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Interior view of the building. Credit: Torre Reforma.; Interior view of the building. Credit: Torre Reforma.;

Torre Reforma, Mexico City

Rising 246m, Torre Reforma is one of tallest buildings in Latin America

Rising 246m on Mexico City’s famous Paseo de la Reforma, Torre Reforma (Reforma Tower) is one of the tallest buildings in Latin America and one of the greenest.

The 57-story tower is a mixed-use project with approximately 40,000m² of floor space for offices, a conference centre, a sports facility, and retail space.

Ten below-ground levels house parking and building services systems. Its triangular shape is designed to give tenants optimum views of nearby Chapultepec Park. The tower’s slimness contributes to energy efficiency goals by maximising the use of natural light to illuminate interior spaces, permitting the building to be naturally ventilated when outdoor conditions are favourable.

Project Summary

246m tall building

40,000m2of floor space


Interior view of the building. Credit: Torre Reforma. Interior view of the building. Credit: Torre Reforma.

A green and safe design

With its sustainable design and energy-saving systems, Torre Reforma is one of the first towers in Latin America to achieve LEED Platinum designation.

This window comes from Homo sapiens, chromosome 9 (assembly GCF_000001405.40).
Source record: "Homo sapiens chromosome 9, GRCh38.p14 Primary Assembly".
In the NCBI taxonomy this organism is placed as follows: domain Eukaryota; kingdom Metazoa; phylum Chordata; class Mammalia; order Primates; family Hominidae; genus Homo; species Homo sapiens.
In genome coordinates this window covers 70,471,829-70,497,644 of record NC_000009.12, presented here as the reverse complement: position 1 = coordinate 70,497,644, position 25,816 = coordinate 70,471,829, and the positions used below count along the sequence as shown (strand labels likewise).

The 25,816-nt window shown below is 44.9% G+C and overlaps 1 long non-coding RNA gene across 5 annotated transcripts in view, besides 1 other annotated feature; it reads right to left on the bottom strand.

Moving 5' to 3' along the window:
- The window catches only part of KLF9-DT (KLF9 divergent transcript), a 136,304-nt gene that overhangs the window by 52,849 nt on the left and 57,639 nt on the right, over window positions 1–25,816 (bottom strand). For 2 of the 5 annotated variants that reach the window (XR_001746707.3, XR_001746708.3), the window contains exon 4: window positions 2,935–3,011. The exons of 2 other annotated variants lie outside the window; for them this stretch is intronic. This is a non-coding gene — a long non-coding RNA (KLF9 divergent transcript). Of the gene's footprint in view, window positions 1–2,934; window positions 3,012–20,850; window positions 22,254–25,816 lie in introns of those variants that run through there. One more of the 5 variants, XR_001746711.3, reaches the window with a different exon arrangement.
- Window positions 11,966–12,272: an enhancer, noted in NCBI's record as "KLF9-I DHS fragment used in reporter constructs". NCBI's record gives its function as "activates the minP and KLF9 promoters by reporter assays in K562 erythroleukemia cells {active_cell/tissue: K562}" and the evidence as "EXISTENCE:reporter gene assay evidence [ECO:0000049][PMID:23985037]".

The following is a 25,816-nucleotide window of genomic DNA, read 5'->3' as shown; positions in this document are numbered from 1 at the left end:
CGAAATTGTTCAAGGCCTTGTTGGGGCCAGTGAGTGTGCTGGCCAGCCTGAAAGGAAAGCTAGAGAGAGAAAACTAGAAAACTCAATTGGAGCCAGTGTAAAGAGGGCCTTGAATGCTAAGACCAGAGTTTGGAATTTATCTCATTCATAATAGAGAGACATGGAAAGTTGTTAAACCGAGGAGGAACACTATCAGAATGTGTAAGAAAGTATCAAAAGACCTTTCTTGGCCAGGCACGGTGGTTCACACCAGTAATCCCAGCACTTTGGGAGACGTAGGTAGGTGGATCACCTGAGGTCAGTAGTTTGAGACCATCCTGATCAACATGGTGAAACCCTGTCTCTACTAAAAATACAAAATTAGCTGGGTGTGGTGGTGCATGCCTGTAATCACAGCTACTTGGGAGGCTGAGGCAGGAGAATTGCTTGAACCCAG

Designed for Mexico City’s high seismic activity, the building can withstand a 2500yr seismic event while achieving a life safety performance level; making it one the most secure buildings in the region. 

Arup provided structuralgeotechnical, and complete building services engineering (mechanicalelectrical, and plumbing), along with consulting services for fire protection and life safety, façadesacousticssustainability and LEED certification.

Amid a building boom in Mexico City, Torre Reforma stands out, not only for its great height, but also for its ambitious sustainability goals.

Other features include:

  • Automated controls to open windows before dawn, allowing cool air into the building and releasing, or “exhaling,” warmer air.

  • Water conservation systems, including rainwater collection, water reuse, and advanced wastewater treatment to eliminate solid waste. 

  • A high efficiency cooling plant that uses ice storage to reduce operating costs and maintain cooling, even after a power failure.

  • Naturally ventilated atria throughout the building to improve internal air quality and give occupants a connection to the outdoors without leaving the building.

Additionally, a below-ground parking area for more than 1,000 vehicles encourages visitors and residents of the Reforma District to leave their vehicles behind and use other methods of transportation. An advanced robotic system automatically parks cars, significantly reducing the amount of space and ventilation required.